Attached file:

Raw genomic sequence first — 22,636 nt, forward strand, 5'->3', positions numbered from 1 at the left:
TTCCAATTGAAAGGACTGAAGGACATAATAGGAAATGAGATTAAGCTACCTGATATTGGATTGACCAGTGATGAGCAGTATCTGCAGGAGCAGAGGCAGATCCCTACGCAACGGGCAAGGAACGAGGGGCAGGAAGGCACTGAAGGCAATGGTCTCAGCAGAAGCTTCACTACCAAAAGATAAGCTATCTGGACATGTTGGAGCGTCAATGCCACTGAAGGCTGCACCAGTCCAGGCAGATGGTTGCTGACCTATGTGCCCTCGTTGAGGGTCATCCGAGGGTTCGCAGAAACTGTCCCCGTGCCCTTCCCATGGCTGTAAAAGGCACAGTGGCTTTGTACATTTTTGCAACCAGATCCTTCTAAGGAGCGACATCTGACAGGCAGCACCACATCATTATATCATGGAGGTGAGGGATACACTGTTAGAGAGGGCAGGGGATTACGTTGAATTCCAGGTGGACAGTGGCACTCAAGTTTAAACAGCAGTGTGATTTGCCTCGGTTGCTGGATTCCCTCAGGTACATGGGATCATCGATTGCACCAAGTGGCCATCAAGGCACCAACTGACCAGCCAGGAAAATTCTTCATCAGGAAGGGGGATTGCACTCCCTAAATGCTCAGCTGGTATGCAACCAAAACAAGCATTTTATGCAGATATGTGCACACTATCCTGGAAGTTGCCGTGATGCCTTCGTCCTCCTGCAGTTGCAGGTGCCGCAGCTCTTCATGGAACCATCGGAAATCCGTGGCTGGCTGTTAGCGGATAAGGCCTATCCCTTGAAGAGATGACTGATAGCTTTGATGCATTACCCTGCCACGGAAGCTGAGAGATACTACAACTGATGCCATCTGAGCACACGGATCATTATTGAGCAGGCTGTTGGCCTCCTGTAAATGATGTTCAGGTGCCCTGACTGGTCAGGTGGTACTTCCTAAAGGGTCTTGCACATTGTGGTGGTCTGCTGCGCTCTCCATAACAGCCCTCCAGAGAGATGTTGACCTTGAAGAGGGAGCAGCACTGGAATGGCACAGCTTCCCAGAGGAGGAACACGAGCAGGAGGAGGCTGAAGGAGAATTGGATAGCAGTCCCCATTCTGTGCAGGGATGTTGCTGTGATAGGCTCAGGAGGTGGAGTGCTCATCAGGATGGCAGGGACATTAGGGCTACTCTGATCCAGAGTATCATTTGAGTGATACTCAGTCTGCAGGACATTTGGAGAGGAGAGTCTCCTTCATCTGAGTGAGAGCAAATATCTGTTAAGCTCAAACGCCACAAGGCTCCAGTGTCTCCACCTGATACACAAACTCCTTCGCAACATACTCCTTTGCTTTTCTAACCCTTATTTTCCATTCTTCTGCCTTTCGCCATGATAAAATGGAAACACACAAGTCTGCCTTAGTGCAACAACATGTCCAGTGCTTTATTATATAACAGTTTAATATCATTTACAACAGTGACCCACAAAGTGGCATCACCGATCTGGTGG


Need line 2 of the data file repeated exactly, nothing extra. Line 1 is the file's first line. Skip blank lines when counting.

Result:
TTCCAATTGAAAGGACTGAAGGACATAATAGGAAATGAGATTAAGCTACCTGATATTGGATTGACCAGTGATGAGCAGTATCTGCAGGAGCAGAGGCAGATCCCTACGCAACGGGCAAGGAACGAGGGGCAGGAAGGCACTGAAGGCAATGGTCTCAGCAGAAGCTTCACTACCAAAAGATAAGCTATCTGGACATGTTGGAGCGTCAATGCCACTGAAGGCTGCACCAGTCCAGGCAGATGGTTGCTGACCTATGTGCCCTCGTTGAGGGTCATCCGAGGGTTCGCAGAAACTGTCCCCGTGCCCTTCCCATGGCTGTAAAAGGCACAGTGGCTTTGTACATTTTTGCAACCAGATCCTTCTAAGGAGCGACATCTGACAGGCAGCACCACATCATTATATCATGGAGGTGAGGGATACACTGTTAGAGAGGGCAGGGGATTACGTTGAATTCCAGGTGGACAGTGGCACTCAAGTTTAAACAGCAGTGTGATTTGCCTCGGTTGCTGGATTCCCTCAGGTACATGGGATCATCGATTGCACCAAGTGGCCATCAAGGCACCAACTGACCAGCCAGGAAAATTCTTCATCAGGAAGGGGGATTGCACTCCCTAAATGCTCAGCTGGTATGCAACCAAAACAAGCATTTTATGCAGATATGTGCACACTATCCTGGAAGTTGCCGTGATGCCTTCGTCCTCCTGCAGTTGCAGGTGCCGCAGCTCTTCATGGAACCATCGGAAATCCGTGGCTGGCTGTTAGCGGATAAGGCCTATCCCTTGAAGAGATGACTGATAGCTTTGATGCATTACCCTGCCACGGAAGCTGAGAGATACTACAACTGATGCCATCTGAGCACACGGATCATTATTGAGCAGGCTGTTGGCCTCCTGTAAATGATGTTCAGGTGCCCTGACTGGTCAGGTGGTACTTCCTAAAGGGTCTTGCACATTGTGGTGGTCTGCTGCGCTCTCCATAACAGCCCTCCAGAGAGATGTTGACCTTGAAGAGGGAGCAGCACTGGAATGGCACAGCTTCCCAGAGGAGGAACACGAGCAGGAGGAGGCTGAAGGAGAATTGGATAGCAGTCCCCATTCTGTGCAGGGATGTTGCTGTGATAGGCTCAGGAGGTGGAGTGCTCATCAGGATGGCAGGGACATTAGGGCTACTCTGATCCAGAGTATCATTTGAGTGATACTCAGTCTGCAGGACATTTGGAGAGGAGAGTCTCCTTCATCTGAGTGAGAGCAAATATCTGTTAAGCTCAAACGCCACAAGGCTCCAGTGTCTCCACCTGATACACAAACTCCTTCGCAACATACTCCTTTGCTTTTCTAACCCTTATTTTCCATTCTTCTGCCTTTCGCCATGATAAAATGGAAACACACAAGTCTGCCTTAGTGCAACAACATGTCCAGTGCTTTATTATATAACAGTTTAATATCATTTACAACAGTGACCCACAAAGTGGCATCACCGATCTGGTGG